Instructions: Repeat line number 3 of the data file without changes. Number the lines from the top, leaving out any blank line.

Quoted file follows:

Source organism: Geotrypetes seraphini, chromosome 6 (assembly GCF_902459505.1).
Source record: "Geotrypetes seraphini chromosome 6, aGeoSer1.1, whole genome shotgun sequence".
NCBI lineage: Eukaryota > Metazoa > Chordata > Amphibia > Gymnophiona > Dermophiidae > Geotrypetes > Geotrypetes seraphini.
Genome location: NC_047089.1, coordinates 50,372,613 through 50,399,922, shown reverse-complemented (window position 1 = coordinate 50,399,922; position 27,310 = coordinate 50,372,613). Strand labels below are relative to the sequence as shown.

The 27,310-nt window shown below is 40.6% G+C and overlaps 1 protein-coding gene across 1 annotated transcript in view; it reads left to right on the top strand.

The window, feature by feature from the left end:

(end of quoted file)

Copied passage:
NCBI lineage: Eukaryota > Metazoa > Chordata > Amphibia > Gymnophiona > Dermophiidae > Geotrypetes > Geotrypetes seraphini.